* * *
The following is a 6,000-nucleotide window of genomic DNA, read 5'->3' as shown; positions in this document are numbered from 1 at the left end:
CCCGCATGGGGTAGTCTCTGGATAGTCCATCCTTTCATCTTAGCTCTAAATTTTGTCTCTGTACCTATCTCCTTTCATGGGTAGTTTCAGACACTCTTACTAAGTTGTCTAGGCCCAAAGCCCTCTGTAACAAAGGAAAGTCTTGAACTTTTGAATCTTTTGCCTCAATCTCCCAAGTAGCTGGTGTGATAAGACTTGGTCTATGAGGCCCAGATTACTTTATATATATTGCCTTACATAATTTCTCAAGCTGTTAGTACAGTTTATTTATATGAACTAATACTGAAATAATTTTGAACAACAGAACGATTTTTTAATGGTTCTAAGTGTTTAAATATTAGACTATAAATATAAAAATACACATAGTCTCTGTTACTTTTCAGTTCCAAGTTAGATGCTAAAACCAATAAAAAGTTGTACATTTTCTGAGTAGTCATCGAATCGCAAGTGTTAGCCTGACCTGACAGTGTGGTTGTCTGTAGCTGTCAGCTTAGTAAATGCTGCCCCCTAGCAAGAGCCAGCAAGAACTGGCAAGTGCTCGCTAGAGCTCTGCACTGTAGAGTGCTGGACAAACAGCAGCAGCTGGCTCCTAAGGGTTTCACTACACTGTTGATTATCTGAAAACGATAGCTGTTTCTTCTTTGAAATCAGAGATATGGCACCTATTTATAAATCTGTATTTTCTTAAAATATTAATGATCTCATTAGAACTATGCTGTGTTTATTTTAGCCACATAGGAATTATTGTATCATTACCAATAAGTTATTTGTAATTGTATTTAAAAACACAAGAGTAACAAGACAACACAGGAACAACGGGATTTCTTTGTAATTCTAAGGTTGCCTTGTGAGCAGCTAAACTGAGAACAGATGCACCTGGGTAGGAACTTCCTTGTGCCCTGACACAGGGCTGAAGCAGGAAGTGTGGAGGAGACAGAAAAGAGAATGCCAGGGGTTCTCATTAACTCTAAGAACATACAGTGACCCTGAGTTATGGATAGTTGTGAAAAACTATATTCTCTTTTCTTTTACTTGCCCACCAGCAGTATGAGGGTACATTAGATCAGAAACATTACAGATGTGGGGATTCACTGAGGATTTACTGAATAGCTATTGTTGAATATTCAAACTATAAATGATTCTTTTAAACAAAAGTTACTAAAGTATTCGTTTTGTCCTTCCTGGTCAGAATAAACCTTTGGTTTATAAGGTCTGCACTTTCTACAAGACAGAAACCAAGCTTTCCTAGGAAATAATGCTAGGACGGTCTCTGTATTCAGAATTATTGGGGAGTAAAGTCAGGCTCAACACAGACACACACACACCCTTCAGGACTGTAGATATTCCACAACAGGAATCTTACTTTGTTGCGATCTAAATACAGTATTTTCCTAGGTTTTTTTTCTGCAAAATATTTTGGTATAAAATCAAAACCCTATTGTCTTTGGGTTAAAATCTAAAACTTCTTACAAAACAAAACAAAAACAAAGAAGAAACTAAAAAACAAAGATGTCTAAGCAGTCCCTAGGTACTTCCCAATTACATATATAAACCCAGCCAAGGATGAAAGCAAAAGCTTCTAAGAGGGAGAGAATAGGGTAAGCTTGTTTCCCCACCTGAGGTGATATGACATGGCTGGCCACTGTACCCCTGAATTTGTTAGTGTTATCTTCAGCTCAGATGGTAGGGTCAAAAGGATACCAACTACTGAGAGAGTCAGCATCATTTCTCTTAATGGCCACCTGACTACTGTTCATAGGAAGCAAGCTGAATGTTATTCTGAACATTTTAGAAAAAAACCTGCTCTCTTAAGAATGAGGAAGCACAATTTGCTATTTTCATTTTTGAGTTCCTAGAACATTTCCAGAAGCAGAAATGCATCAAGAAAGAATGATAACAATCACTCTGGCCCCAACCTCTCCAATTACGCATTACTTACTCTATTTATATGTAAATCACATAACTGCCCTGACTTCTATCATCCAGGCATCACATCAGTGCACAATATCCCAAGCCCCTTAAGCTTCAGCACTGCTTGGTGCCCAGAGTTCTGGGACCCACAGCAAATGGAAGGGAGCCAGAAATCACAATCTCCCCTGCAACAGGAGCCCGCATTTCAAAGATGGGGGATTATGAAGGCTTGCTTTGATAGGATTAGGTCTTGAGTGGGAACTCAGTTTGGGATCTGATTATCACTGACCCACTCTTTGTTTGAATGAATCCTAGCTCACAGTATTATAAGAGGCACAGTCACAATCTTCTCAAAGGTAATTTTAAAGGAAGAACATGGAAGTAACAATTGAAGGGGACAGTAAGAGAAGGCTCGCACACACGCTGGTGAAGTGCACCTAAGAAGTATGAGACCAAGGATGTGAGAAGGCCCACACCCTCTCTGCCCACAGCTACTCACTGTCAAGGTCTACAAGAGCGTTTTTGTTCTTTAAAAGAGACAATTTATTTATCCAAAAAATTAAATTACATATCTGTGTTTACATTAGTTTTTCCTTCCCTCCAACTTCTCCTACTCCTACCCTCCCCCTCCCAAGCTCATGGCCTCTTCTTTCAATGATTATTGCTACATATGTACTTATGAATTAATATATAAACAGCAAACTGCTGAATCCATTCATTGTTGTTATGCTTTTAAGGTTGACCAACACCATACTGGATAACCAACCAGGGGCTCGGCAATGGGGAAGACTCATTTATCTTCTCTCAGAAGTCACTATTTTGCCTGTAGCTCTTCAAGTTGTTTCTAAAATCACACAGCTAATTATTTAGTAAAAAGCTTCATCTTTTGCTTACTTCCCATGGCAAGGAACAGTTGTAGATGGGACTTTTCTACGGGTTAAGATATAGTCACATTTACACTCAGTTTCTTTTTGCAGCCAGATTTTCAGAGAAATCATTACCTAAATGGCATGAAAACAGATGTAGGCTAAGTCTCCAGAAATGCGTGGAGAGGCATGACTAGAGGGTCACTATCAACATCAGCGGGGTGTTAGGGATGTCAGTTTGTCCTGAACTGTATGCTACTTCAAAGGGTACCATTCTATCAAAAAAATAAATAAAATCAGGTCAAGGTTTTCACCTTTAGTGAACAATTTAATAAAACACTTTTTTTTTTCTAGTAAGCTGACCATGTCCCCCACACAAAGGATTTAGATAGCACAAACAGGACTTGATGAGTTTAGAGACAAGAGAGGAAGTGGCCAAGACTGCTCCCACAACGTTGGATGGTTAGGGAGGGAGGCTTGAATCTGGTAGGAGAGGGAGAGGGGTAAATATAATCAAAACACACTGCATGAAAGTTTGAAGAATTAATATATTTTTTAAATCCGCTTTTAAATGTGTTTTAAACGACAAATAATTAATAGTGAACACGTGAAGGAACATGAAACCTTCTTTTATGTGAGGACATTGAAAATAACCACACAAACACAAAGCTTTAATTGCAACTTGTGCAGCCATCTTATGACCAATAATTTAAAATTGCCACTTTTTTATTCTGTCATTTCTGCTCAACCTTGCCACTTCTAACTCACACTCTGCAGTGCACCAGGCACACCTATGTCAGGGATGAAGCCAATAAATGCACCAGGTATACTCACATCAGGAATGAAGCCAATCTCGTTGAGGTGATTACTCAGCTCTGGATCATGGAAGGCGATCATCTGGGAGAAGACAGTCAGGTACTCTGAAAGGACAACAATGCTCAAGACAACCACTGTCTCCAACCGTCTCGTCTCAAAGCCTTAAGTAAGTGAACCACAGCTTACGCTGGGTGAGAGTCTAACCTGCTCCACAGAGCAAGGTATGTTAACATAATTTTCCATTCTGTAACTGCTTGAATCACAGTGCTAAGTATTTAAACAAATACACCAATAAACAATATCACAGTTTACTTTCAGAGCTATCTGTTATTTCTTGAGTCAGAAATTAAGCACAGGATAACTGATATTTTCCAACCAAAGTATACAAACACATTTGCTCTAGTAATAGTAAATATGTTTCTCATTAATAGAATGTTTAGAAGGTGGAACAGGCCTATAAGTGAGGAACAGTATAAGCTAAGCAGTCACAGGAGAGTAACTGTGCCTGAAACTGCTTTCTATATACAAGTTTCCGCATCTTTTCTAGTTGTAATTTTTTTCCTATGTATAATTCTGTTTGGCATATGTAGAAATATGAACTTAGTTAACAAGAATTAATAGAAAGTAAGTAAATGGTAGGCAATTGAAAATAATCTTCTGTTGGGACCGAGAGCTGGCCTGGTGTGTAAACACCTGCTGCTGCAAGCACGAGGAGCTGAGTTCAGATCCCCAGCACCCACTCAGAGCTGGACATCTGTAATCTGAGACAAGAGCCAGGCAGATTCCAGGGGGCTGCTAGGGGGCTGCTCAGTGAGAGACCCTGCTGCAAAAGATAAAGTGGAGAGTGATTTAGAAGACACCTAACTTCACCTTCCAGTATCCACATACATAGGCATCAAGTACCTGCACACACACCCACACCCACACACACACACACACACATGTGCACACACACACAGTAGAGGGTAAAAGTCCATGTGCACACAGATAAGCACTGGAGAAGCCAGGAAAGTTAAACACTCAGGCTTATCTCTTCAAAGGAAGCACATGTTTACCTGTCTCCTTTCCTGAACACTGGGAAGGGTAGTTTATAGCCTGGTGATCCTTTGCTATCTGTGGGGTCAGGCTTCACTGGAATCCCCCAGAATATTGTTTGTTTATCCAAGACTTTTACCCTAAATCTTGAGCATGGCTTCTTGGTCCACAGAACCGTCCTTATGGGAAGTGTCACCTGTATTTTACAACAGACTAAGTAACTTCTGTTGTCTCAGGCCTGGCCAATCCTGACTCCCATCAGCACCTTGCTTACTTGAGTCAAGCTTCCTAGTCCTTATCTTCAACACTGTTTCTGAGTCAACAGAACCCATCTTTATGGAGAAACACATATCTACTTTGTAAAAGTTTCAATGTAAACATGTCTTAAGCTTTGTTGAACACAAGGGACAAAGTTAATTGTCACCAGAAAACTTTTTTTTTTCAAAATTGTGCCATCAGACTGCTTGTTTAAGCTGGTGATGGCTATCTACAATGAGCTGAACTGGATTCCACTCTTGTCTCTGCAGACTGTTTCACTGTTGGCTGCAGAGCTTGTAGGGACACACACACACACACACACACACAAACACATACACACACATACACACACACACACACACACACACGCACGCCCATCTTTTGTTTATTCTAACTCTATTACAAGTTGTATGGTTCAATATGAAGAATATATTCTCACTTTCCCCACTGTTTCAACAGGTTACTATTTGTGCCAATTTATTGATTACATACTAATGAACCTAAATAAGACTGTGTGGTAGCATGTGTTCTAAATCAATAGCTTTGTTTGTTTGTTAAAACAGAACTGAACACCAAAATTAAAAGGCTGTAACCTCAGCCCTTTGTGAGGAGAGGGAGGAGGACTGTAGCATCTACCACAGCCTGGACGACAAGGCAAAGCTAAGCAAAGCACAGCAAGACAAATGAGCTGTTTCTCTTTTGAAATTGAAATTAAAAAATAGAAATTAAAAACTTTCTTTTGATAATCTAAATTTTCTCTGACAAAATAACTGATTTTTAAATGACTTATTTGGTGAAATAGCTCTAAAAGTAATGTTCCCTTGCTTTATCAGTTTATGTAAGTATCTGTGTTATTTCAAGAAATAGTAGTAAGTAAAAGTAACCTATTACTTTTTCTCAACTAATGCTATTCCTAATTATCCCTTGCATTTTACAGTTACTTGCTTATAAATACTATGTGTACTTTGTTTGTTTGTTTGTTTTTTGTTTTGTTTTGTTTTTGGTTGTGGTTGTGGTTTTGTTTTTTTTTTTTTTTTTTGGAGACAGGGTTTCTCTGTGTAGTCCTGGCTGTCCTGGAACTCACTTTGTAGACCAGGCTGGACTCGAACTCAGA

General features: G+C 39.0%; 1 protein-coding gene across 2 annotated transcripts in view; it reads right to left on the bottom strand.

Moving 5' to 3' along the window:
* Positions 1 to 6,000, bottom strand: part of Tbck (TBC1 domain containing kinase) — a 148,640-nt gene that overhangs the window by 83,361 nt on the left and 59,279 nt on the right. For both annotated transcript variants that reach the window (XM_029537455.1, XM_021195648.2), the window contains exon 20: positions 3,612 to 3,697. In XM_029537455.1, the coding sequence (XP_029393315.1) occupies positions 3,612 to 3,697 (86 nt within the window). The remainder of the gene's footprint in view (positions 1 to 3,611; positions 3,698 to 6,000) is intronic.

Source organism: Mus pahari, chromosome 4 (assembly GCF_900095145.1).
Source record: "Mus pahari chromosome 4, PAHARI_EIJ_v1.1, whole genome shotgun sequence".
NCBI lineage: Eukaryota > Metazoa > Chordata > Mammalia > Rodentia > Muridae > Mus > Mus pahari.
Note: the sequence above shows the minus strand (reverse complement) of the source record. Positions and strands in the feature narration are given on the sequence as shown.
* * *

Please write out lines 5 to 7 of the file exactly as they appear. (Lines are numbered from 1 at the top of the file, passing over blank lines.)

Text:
* Positions 1 to 6,000, bottom strand: part of Tbck (TBC1 domain containing kinase) — a 148,640-nt gene that overhangs the window by 83,361 nt on the left and 59,279 nt on the right. For both annotated transcript variants that reach the window (XM_029537455.1, XM_021195648.2), the window contains exon 20: positions 3,612 to 3,697. In XM_029537455.1, the coding sequence (XP_029393315.1) occupies positions 3,612 to 3,697 (86 nt within the window). The remainder of the gene's footprint in view (positions 1 to 3,611; positions 3,698 to 6,000) is intronic.

Source organism: Mus pahari, chromosome 4 (assembly GCF_900095145.1).
Source record: "Mus pahari chromosome 4, PAHARI_EIJ_v1.1, whole genome shotgun sequence".